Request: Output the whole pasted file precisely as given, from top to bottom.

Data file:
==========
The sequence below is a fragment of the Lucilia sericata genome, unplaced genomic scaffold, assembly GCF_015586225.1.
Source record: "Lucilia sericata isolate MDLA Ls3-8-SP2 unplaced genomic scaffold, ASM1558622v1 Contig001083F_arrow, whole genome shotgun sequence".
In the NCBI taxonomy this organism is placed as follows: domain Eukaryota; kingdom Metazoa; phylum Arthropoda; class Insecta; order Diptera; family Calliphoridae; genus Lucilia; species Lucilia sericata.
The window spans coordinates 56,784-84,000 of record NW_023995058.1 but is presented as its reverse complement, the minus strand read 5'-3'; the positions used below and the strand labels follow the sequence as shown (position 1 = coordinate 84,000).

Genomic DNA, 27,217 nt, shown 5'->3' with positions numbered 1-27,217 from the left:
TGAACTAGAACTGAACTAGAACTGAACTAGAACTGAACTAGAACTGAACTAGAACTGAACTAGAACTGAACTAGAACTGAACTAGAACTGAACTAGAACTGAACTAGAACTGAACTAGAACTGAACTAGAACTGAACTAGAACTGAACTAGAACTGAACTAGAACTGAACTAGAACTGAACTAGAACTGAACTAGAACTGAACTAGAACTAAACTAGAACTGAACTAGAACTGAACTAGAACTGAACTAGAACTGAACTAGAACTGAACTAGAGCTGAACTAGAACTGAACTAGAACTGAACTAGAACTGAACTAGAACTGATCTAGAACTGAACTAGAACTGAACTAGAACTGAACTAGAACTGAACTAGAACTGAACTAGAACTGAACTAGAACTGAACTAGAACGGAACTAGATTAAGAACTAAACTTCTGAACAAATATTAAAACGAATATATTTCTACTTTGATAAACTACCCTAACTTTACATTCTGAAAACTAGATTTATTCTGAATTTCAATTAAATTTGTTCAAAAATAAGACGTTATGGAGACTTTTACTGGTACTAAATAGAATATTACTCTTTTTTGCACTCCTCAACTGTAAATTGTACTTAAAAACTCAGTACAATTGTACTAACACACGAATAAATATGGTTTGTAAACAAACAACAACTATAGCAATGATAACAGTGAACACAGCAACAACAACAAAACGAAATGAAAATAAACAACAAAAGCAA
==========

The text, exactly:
The sequence below is a fragment of the Lucilia sericata genome, unplaced genomic scaffold, assembly GCF_015586225.1.
Source record: "Lucilia sericata isolate MDLA Ls3-8-SP2 unplaced genomic scaffold, ASM1558622v1 Contig001083F_arrow, whole genome shotgun sequence".
In the NCBI taxonomy this organism is placed as follows: domain Eukaryota; kingdom Metazoa; phylum Arthropoda; class Insecta; order Diptera; family Calliphoridae; genus Lucilia; species Lucilia sericata.
The window spans coordinates 56,784-84,000 of record NW_023995058.1 but is presented as its reverse complement, the minus strand read 5'-3'; the positions used below and the strand labels follow the sequence as shown (position 1 = coordinate 84,000).

Genomic DNA, 27,217 nt, shown 5'->3' with positions numbered 1-27,217 from the left:
TGAACTAGAACTGAACTAGAACTGAACTAGAACTGAACTAGAACTGAACTAGAACTGAACTAGAACTGAACTAGAACTGAACTAGAACTGAACTAGAACTGAACTAGAACTGAACTAGAACTGAACTAGAACTGAACTAGAACTGAACTAGAACTGAACTAGAACTGAACTAGAACTGAACTAGAACTGAACTAGAACTGAACTAGAACTAAACTAGAACTGAACTAGAACTGAACTAGAACTGAACTAGAACTGAACTAGAACTGAACTAGAGCTGAACTAGAACTGAACTAGAACTGAACTAGAACTGAACTAGAACTGATCTAGAACTGAACTAGAACTGAACTAGAACTGAACTAGAACTGAACTAGAACTGAACTAGAACTGAACTAGAACTGAACTAGAACGGAACTAGATTAAGAACTAAACTTCTGAACAAATATTAAAACGAATATATTTCTACTTTGATAAACTACCCTAACTTTACATTCTGAAAACTAGATTTATTCTGAATTTCAATTAAATTTGTTCAAAAATAAGACGTTATGGAGACTTTTACTGGTACTAAATAGAATATTACTCTTTTTTGCACTCCTCAACTGTAAATTGTACTTAAAAACTCAGTACAATTGTACTAACACACGAATAAATATGGTTTGTAAACAAACAACAACTATAGCAATGATAACAGTGAACACAGCAACAACAACAAAACGAAATGAAAATAAACAACAAAAGCAA